Patient & Family Education Materials

Start over with a New Search

When Snack Attacks Strike

Article Translations: (Spanish)

"No snacking between meals!"

Maybe you've heard this before, but the truth is that snacks can be perfectly healthy for kids. What's not healthy is snacking so much that you're never hungry at mealtimes. But the right snack at the right time is often just what a kid needs.

Kids need to refuel their bodies more than the three times a day when they eat breakfast, lunch, and dinner, especially when they're really active. Walking, playing games in gym class, carrying your backpack — it all takes energy. Kids also have small stomachs, so they may need to eat more often than adults.

If kids don't get regular meals and snacks, they may get tired and grouchy. Have you ever felt this way? If it's close to mealtime you might want to hold off, but a good snacking guideline is to have one or two snacks a day.

Of course, you don't have to have your snack. Schedule regular snacktimes and only eat if you're hungry. And don't eat just because you're bored, watching TV, or to reward yourself for finishing your homework.

In the Mood for Food

You gobbled your cereal at breakfast and felt full when you went to school. But now, after working on your art project, running around in gym class, and reading out loud, you're ready to eat again! That's because your body has used up the energy from your cereal. Luckily, lots of kids get a mid-morning snack.

What should you eat? Some great choices include fruit, nuts, yogurt, cut-up veggies, popcorn, peanut butter crackers, cheese, or a piece of whole-grain bread. Bring something you like to eat, but try to avoid high-sugar, high-fat treats that won't keep you satisfied very long.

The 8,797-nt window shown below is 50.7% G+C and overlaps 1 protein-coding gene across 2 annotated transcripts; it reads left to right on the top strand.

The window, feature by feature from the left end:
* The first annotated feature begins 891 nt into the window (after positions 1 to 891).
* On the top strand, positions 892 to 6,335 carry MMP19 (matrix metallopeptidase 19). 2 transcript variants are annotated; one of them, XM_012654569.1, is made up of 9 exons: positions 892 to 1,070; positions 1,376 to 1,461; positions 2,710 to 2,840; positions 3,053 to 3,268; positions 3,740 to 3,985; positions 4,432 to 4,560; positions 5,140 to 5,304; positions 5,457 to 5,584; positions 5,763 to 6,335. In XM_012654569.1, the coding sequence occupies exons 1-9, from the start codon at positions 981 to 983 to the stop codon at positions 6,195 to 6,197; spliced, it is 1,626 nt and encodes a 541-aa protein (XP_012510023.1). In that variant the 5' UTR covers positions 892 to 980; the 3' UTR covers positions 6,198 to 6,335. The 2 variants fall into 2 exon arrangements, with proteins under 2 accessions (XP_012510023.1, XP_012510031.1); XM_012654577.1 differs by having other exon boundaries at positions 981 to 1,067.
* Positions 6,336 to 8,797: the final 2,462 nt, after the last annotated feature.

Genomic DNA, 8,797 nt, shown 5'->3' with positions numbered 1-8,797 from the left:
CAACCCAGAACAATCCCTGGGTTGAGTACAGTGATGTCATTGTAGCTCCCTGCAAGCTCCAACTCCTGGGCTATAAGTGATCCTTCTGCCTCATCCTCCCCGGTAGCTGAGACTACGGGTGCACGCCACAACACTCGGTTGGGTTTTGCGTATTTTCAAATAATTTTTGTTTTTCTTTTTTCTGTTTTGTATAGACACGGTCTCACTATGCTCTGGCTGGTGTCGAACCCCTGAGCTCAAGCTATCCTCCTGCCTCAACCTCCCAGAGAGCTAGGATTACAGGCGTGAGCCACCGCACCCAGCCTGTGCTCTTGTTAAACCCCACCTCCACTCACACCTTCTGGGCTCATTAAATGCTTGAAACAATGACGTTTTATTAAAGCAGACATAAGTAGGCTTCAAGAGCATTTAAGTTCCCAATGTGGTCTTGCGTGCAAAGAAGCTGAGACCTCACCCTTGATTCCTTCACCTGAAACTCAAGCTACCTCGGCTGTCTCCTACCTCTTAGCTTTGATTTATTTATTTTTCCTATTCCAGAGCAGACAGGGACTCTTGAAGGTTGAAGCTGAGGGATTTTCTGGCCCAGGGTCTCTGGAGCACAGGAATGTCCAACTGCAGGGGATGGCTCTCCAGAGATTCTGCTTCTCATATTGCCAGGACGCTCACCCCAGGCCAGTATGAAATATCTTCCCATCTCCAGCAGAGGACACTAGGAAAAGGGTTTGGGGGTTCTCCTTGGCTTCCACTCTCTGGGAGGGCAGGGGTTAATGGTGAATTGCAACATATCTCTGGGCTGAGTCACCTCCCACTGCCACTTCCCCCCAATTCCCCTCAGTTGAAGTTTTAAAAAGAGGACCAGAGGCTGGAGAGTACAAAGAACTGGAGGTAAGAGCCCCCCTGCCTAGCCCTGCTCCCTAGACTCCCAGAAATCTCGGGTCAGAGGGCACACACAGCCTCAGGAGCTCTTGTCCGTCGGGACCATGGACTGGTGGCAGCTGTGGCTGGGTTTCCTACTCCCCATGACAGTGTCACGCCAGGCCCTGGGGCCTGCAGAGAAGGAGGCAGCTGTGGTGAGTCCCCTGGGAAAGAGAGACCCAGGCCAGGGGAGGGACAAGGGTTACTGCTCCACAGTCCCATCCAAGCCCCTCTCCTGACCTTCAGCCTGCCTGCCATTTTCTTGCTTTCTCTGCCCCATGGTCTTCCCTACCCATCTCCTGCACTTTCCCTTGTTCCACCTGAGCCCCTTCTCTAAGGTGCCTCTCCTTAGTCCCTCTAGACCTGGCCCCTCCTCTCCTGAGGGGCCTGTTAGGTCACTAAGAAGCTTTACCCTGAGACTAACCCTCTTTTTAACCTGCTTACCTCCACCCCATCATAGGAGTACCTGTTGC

A morning snack is just one of the opportunities kids get to refuel. After school is another great time to grab a snack. Some kids may have a little something before bedtime.

The Facts on Healthy Snacks

Do you think snacking means crunching chips, munching marshmallows, or chowing down on cookies? Lots of people think snacks mean foods that aren't nutritious. But snacks can be healthy, too. And healthy snacks are more likely to give you the energy and the nutrients you need.

An orange will give you quick energy now and vitamin C for later. A pile of potato chips, on the other hand, contains lots of calories and fat, something that most kids don't need a lot of. Some foods, such as whole-grain foods, also will help you feel more full for longer. So a whole-grain muffin will stick with you longer than a candy bar. It's also easy to overeat candy or chips and they contain a lot of calories.

That's not to say you can't have a candy bar or chips once in a while, if you like them. But try to make your regular snacks more nutritious. If you're feeling mildly hungry, maybe a piece of fruit will do the trick. But if you're feeling hungry at snacktime, and dinner is still a long way off, try a pita stuffed with veggies, cereal with milk, oatmeal, or an English muffin pizza.

Super Snack Recipes

If you're tired of the same old snacks, maybe it's time to get cooking. Try these snack recipes:

Back To Top

Note: All information is for educational purposes only. For specific medical advice, diagnoses, and treatment, consult your doctor.

© 1995-2024 KidsHealth ® All rights reserved. Images provided by iStock, Getty Images, Corbis, Veer, Science Photo Library, Science Source Images, Shutterstock, and